אומר אנא ה ‘חטאתי עוויתי פשעתי לפניך, ועשיתי כך וכך, והרי ניחמתי ובושתי במעשיי, ולעולם איני חוזר לדבר זה.
Yesterday we began to explain the Viduy. Maimonides said that Teshuba includes two elements: 1. guilt, repentance, remorse and 2. confession or Viduy, i.e., articulating in words what I did wrong. This confession is done in private. We do not reveal our sins in front of others, or in the presence of a rabbi. We whisper our transgressions without anyone else listening, knowing and thinking that we are in front of God.
We explained the first three concepts of the Viduy. We shall see now how the Viduy continues.
ועשיתי כך וכך Maimonides says that after mentioning in general terms our wrongdoings saying “I was wrong, I have sinned, I rebelled” I should describe my transgressions more specifically.
There is a discussion in the Talmud between two rabbis. The question is whether when reciting the Viduy one must be specific and mention in detail his or her wrongdoings (this is the opinion of Rabbi Yehudah ben Baba) or one can simply say in general terms that he has done many wrong things (this is the opinion of Rabbi Aqiba).
The Shulhan Aruch follows the opinion of Rabbi Aqiba, saying that it is enough if we repent in general for all our transgressions without specifying in detail what we’ve done wrong. This indulgence aims to not discouraging a person who wants to repent but feels that he is not able to (or brave enough to) remember all the details of his misbehavior. Requiring from such a person a detailed confession “might close the doors” from his Teshuba, in other words, it could deter someone from beginning the process of Teshuba because a full disclosure of our sins is emotionallly and psychologically an extremely difficult task.
Maimonides, however, recommended the first approach: being specific. He indicates that one has to disclose in his private confession everything bad that he has done, as much as one can remember. This confession is more credible, more serious, more sincere. As a parent, I believe that it’s not the same if my son apologizes in general terms (Today I misbehaved in school!) that if he discloses in detail what really happened there.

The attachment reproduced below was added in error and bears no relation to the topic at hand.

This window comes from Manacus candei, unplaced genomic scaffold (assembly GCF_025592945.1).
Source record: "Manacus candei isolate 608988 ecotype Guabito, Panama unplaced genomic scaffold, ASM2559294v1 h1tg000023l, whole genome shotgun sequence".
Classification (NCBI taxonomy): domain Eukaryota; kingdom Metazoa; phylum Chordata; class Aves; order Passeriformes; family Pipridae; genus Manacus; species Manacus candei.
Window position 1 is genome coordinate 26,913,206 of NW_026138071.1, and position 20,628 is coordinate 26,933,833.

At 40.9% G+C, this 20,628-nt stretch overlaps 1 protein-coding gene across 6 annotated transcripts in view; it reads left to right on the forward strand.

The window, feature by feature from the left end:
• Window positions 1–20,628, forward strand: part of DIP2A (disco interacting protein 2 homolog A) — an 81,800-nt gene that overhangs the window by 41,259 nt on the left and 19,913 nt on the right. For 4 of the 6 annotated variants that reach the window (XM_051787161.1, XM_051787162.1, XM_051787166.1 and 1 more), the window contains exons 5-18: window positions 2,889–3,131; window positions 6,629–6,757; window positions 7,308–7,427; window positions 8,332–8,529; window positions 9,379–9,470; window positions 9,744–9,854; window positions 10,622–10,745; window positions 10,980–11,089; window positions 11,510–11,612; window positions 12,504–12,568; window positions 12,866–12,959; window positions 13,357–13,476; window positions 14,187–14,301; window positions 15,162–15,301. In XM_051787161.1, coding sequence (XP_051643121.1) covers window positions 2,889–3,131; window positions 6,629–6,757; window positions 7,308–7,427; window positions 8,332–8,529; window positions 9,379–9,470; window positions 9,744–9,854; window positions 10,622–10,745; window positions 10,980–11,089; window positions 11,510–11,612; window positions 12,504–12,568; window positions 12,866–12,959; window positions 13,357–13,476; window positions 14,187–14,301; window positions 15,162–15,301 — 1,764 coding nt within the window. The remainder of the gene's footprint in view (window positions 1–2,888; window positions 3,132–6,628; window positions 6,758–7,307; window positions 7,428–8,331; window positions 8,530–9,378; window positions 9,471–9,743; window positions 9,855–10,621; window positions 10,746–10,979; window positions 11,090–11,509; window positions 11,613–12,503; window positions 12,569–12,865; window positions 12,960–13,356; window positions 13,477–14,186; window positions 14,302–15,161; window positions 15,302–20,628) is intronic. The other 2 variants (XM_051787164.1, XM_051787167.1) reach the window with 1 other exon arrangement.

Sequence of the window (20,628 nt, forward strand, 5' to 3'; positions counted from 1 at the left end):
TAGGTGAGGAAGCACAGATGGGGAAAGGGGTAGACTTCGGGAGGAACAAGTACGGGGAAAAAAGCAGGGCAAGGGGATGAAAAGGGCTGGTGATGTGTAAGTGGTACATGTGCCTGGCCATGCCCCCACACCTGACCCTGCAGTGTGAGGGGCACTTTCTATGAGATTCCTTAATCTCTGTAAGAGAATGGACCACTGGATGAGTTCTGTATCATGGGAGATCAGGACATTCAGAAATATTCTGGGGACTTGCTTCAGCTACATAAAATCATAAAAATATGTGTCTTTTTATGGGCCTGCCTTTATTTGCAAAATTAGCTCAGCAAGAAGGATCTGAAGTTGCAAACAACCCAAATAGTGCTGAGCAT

In practical terms, it is obviously sufficient to adopt the position of rabbi Aqiba and the Shulhan Aruch. However, if you want to follow the opinion of Maimonides you should spend a few days to doing a deep introspection, exercising your memory to identify your wrong deeds, fighting against your own instinct of denial and fear of guilt. The text of Viduy that we say in these days of Selichot should serve as a reminder of the issues which we need to fix, repent for and correct.
If we take this spiritual exercise seriously, we should write for ourselves a list of the transgressions that we can remember and read that list in a low voice when we say the Viduy during Yom Kippur.
The rabbis introduced the following profound idea in the prayers of High Holy Days: In terms of our transgressions to God (Not to other people) God forgets and forgives all that we remember and confess. And He remembers, does NOT forgive, all that we negligently forget or do not confess.
All this intense spiritual activity can not be done during a single day. That’s why we spend forty days to exercise our Teshuba, from the beginning of Elul until Yom Kippur, the day that we devote ourselves entirely to Teshuba and Viduy.